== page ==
Derrick Rose’s knee injury has really put the Chicago Bulls in an interesting position. At the beginning of the season many thought that the Bulls were a championship contender. Derrick Rose was returning from an ACL injury, and the rest of the team was healthy and hungry. The Heat had won the NBA championship two years in a row, and Chicago was out for revenge.
The Bulls opened the season in Miami facing the defending champions and got blown out. Although the loss hurt and Derrick Rose looked rusty, he still showed some flashes of the player he used to be. About a month passed in the season and Rose’s play was improving. Then on a Friday night in Portland, the Bulls season and their future took a turn for the worse. Rose tore his right meniscus on what seemed like a routine play. A few days later an announcement came from the team stating that Rose would be out for the season. After waiting a full year for Rose to return, this was obviously a huge blow for the team. The second Rose got injured, it was time for the organization to focus on the future.
With that in mind, in early Janaury, the Bulls traded Luol Deng to the Cleveland Cavaliers. Deng is a two-time All-Star, and a gritty two way player. Deng and the Bulls had been negotiating a contract extension throughout this season and it appeared that the gap between what Deng wanted and what the Bulls were willing to pay was just too much to overcome. Instead of potentially losing Deng in the summer for nothing, they chose to trade him for assets. What they got back was Andrew Bynum (a player they would cut soon after), the right to swap first round picks with the Cavs in 2015 (lottery protected), Sacramento’s 2014 first round pick (top-12 protected this year), and two second round picks from the Cavs. Although the picks look enticing on paper, the Bulls may end up not being able to fully capitalize on them due to the fact that they’re heavily protected. The real point of the trade was to save cap room for future flexibility (the trade saved the Bulls 20.6 million dollars).
Last year was the Bulls’ first time ever paying the luxury tax. In order to avoid paying repeater tax (for being above the salary cap two years in a row) it was important that they get under the salary cap before next summer. The Bulls are notoriously tight with their spending, so the Deng trade didn’t come as a surprise. Essentially it gives the organization flexibility to make moves in the future. There has been speculation that the Bulls will take advantage of the amnesty clause to get rid of Carlos Boozer this summer. This allows the bulls to pay off the rest of Boozer’s contract without adding to their cap figure which is very important. Even though many fans in Chicago would love to see him gone, I have a hard time believing that he Bulls would amnesty Boozer and let him walk for nothing. If they amnestied him and he signed somewhere else, they would essentially be paying him to play for another team.
This is why you’d have to assume that Boozer is on the trading block. I think it’s also safe to assume that almost everyone is on the trading block. Next year is the last year of Boozer’s deal and expiring contracts are always attractive to GM’s in NBA trades. The organization also has a bundle of assets including the picks they got back in the Deng trade, a Bobcats first rounder (top-10 protected in 2014, top-eight protected in 2015, and unprotected in 2016), their own 2014 first round pick, and Nikola Mirotic. The Spanish forward was drafted in 2011 and by all accounts has the potential to be an NBA star. He has been tearing up Euro leagues and won the FIBA Europe under 20 MVP award in 2011 and the ACB MVP award in 2013. It has been speculated that part of the Bulls’ plan is to trade Deng and buy Mirotic’s contract out this summer from his Spanish League team. This would allow them to fill Deng’s roll at the forward spot and bring Mirotic over on a cost effective rookie salary.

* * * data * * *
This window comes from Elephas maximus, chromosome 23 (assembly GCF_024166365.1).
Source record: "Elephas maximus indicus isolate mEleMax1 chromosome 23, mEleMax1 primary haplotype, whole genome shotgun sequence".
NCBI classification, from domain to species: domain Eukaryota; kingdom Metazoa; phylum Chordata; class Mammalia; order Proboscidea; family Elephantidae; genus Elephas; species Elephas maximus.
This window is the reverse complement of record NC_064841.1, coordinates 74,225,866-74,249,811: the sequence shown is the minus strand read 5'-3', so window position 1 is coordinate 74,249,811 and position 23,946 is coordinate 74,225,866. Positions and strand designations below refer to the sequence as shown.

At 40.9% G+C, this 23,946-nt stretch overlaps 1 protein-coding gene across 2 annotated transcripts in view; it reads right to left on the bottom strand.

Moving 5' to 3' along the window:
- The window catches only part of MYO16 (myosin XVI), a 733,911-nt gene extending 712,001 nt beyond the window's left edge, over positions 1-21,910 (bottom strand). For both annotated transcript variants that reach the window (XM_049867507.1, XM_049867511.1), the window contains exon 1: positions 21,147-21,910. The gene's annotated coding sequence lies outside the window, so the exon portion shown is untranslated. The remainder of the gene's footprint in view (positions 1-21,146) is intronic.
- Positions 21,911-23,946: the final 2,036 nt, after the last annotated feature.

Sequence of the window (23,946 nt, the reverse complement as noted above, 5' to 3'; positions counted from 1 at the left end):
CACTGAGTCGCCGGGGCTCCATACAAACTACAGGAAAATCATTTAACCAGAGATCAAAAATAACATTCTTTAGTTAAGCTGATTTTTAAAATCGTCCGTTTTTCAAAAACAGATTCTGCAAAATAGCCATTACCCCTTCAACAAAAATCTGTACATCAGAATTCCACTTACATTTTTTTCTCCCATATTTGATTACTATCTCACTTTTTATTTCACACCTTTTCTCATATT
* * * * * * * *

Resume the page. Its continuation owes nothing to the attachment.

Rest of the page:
Almost every decision the Bulls execute moving forward is effected by Derrick Rose’s health. If he can get back to playing at an MVP level; the Bulls have done a great job giving themselves flexibility to build around him. They could use the assets they’ve collected over the years in a trade, or keep them and try to build the team through the draft and free agency. The Bulls have a strong track record in the draft. If you look at their team, almost all of the players are draft picks (Joakim Noah, Taj Gibson, Kirk Hinrich, Derrick Rose, Jimmy Butler, and even Luol Deng). The problem is that the draft picks that they’ve acquired are heavily protected, and the team has refused to quit this year making their own 2014 first rounder less valuable.
After a slow start, the Bulls have been playing good basketball in January winning nine out of their last 12 games and are currently in the 6th playoff spot with a record of 21-21. Bulls head coach Tom Thibodeau expects 100 percent out of his players at all times and I think anyone expecting the Bulls to tank the season for a better draft pick needs to understand this – Tom Thibodeau simply isn’t going to allow it and neither are hardworking players like Joakim Noah and Jimmy Butler. Besides, the Eastern Conference isn’t very strong and barring injury, I don’t see the Bulls falling out of the playoff race anytime soon. The front office has tough decisions to make with the trade deadline coming up, and what happens in the next six months will shape the future of the team. They’ve given themselves flexibility, now it’s time to capitalize and hopefully return to their championship contender status.